Friday, April 30, 2010


Anyone who loves Modernism knows Pierre Koenig's houses. They're rational, beautiful, glamorous statements of the free-wheeling California life. Touring a Koenig house, one can be forgiven for thinking that one has somehow walked into a marvelous Sixties movie. Equally inspiring to their stylish envelope is their engineering genius adaptation to the footprint they set on. Koenig (1925 – 2004) received his B.Arch from the University of Southern California, apprenticed under Raphael Soriano among others, and was in private practice beginning in 1952. He practiced mainly on the west coast and was most notable for the design of the Case Study Houses No. 21 and 22 in 1960 and other steel houses. Both 21 (the Bailey House) and 22 (the Stahl House) were constructed on dramatic, otherwise-unbuildable sites. They were the result of 'Arts and Architecture' magazine approaching Koenig to participate in the magazine's Case Study House program. His houses captured the spirit of the post-war boom like no others; their open plans, easy glamour, and ease of maintenance were exactly what Los Angeles wanted to chase the austerity of the war years. In 1989-90 MOCA (Museum of Contemporary Art, Los Angeles), built a full-size, walk-through model of Case Study House 22 in their Temporary Contemporary Building for the major exhibition: "Blueprints for Modern Living, History and Legacy of the Case Study House program." Case Study House No.22 is also represented in the traveling exhibition "The End of the Century, One-Hundred Years of Architecture. Koenig's work is so fresh it is hard to remember that his practice goes back half-a-century, to a time just after World War II. While still a student at USC's School of Architecture, Koenig did something very few students get to do; he built himself a house. Not just any house, either; it was an elegant glass-and-steel pavilion that attracted nationwide attention. At one stroke, Koenig established himself as a force in Modernist architecture; the echoes and accolades have not died down since. Every Case Study house was innovative, exciting, and seemingly a direct window into the future, but Koenig gave even more to the program than the other architects did. His first five years of practice had given him tremendous experience with Los Angeles' hilly terrain and arid climate; he was already adept at setting houses so they took advantage of breezes and blocked out the worst of the sun. Case Study House 21, designed in 1957, was built to take advantage of what was then considered an unbuildable lot. Koenig's first decision was that the house would dispense completely with the traditional program of driveway, lawn, landscaping, and impressively set-back house. The site plan allowed for a few feet of driveway terminating immediately in a carport that also sheltered the entrance; the street facade was geared toward the privacy of occupants, not the gratification of status-seekers. Only those permitted inside the discreet front door got to see what Koenig had accomplished where no one else wanted to build; a world of shelter, comfort, and style. CSH 21 has known fame and acclaim since it was first built; it was followed by CSH 22, a house on an even more 'unbuildable' lot. Where CSH 21 offers a feeling of connection to the hillside on which it was built, CSH 22 is about exhilaration; it hangs off its crag in a manner that hints of danger, while being perfectly safe- indeed, more stable in earthquakes than many of its neighbors. In more recent years, Koenig became even more adventurous; his Schwartz House handles its problem lot with stunning simplicity. In designing this house, Koenig was faced with a lot that was squared with the street, but whose best view was to be seen thirty degrees to the southwest. The lot was too small to permit a house set at an angle on the property; the project had to be built nearly to the lot lines to get the square footage needed by the client. Koenig's solution was to build a steel frame squared with the lot lines, and then to place another steel frame inside the first, twisted thirty degrees toward the desired view. In the 'USC Chronicle', writer Carol Tucker has described the Schwartz house as looking something like a gigantic Rubik's Cube. As if Koenig's practice and teaching loads were not enough, he was a tireless lecturer and speaker, working with gusto to spread his views on what he terms 'sustainable architecture'. He told audiences at MoMA and Arizona State and Yale that is possible to give man great comfort without dependency on failure-prone, energy-intensive heating and cooling systems. Koenig did not advocate climate controls; his message was that the climate should be managed. So the next time you have the good fortune to see one of Koenig's houses or one of the timeless Julius Schulman photographs … you’ll now know their greatest secret. They have style in abundance, but they are really not about that at all. They're about Earth serving mankind, and mankind respecting Earth. That may be the most stylish notion Pierre Koenig ever had.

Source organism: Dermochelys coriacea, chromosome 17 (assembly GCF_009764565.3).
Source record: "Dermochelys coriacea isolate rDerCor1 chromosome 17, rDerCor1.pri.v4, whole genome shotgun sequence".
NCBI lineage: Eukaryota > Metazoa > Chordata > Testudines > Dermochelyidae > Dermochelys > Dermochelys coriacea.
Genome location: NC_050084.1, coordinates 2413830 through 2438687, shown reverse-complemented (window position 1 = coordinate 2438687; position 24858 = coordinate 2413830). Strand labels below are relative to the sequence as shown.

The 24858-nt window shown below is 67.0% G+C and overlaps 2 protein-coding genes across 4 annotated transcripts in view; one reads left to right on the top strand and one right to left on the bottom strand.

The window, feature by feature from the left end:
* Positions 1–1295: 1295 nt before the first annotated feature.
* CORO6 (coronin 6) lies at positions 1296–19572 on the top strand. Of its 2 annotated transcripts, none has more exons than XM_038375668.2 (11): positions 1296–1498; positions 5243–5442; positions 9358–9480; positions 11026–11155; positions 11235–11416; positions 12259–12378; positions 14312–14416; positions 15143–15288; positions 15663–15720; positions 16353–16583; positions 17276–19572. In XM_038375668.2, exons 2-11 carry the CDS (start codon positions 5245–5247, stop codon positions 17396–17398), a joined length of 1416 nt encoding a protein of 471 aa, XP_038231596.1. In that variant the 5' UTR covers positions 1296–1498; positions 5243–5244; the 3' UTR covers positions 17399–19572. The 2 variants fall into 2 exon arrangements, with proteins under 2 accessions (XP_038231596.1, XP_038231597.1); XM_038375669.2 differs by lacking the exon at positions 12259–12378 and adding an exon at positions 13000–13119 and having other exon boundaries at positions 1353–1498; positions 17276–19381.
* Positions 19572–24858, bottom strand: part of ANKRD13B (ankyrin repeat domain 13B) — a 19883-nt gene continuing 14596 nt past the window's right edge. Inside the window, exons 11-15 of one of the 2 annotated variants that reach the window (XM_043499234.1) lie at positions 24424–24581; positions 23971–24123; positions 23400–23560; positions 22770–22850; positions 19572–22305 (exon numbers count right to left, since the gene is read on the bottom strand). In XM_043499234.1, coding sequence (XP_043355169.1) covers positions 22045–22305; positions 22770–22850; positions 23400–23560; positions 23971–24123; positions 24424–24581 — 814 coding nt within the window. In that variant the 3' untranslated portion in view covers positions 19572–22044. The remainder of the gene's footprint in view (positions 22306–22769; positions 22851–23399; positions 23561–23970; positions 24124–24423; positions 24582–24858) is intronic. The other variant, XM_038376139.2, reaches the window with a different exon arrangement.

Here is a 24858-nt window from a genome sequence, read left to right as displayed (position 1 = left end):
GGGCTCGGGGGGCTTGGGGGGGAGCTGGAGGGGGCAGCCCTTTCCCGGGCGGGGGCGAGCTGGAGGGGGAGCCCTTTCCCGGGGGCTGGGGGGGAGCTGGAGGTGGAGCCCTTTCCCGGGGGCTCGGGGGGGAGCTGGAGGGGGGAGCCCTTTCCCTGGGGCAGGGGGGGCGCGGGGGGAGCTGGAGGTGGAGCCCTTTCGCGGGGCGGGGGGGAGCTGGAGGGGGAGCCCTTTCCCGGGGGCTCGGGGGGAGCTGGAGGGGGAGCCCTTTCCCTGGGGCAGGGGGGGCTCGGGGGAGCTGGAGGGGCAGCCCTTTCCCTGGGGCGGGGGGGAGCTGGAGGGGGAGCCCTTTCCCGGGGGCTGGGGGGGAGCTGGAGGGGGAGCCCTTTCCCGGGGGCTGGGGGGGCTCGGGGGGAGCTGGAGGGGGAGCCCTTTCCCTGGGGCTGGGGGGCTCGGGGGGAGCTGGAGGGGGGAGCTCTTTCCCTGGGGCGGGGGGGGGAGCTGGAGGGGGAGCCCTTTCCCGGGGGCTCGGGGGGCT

images: (click on images to enlarge)
Case Study House No. 22 – 1635/36 Woods Dr. Los Angeles (Hollywood Hills) CA 2600SF/1500SF(covered area) c1960 (top)
Case Study House No. 21 - 9038 Wonderland Park Ave., Los Angeles (Hollywood Hills) CA 1320SF/600SF(covered area) c1960 (2nd)
Schwartz House - 444 Sycamore Rd Santa Monica CA 2700SF c1996 (3rd)
Koenig House – 12221 Dorothy St. Los Angeles (Brentwood), CA 3000SF c1985 (4th)
Iwata House – 912 Summit Pl Monterey Park CA 12000SF incl. covered area & pool house c1963 (bottom)

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